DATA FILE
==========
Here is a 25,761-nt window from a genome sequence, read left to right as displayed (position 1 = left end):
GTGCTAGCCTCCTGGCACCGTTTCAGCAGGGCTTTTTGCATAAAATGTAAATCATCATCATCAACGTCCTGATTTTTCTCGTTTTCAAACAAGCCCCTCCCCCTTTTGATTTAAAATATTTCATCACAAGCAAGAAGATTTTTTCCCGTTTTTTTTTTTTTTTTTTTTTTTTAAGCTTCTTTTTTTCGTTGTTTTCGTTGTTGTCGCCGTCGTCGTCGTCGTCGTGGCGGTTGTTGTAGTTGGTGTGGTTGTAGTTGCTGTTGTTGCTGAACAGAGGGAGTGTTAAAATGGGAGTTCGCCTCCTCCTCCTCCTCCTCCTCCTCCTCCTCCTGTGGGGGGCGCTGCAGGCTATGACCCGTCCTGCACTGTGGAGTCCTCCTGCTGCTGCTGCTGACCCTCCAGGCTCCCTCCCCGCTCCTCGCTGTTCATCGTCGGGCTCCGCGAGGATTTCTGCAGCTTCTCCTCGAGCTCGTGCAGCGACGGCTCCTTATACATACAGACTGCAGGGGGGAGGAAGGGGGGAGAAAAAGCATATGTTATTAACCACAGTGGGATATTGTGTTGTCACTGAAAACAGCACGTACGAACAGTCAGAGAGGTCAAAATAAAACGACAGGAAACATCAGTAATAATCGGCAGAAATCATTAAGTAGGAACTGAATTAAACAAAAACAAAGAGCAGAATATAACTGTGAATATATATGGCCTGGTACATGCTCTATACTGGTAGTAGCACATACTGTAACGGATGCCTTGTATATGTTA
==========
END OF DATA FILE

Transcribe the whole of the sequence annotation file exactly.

Here is a 25,761-nt window from a genome sequence, read left to right as displayed (position 1 = left end):
GTGCTAGCCTCCTGGCACCGTTTCAGCAGGGCTTTTTGCATAAAATGTAAATCATCATCATCAACGTCCTGATTTTTCTCGTTTTCAAACAAGCCCCTCCCCCTTTTGATTTAAAATATTTCATCACAAGCAAGAAGATTTTTTCCCGTTTTTTTTTTTTTTTTTTTTTTTTAAGCTTCTTTTTTTCGTTGTTTTCGTTGTTGTCGCCGTCGTCGTCGTCGTCGTGGCGGTTGTTGTAGTTGGTGTGGTTGTAGTTGCTGTTGTTGCTGAACAGAGGGAGTGTTAAAATGGGAGTTCGCCTCCTCCTCCTCCTCCTCCTCCTCCTCCTCCTGTGGGGGGCGCTGCAGGCTATGACCCGTCCTGCACTGTGGAGTCCTCCTGCTGCTGCTGCTGACCCTCCAGGCTCCCTCCCCGCTCCTCGCTGTTCATCGTCGGGCTCCGCGAGGATTTCTGCAGCTTCTCCTCGAGCTCGTGCAGCGACGGCTCCTTATACATACAGACTGCAGGGGGGAGGAAGGGGGGAGAAAAAGCATATGTTATTAACCACAGTGGGATATTGTGTTGTCACTGAAAACAGCACGTACGAACAGTCAGAGAGGTCAAAATAAAACGACAGGAAACATCAGTAATAATCGGCAGAAATCATTAAGTAGGAACTGAATTAAACAAAAACAAAGAGCAGAATATAACTGTGAATATATATGGCCTGGTACATGCTCTATACTGGTAGTAGCACATACTGTAACGGATGCCTTGTATATGTTA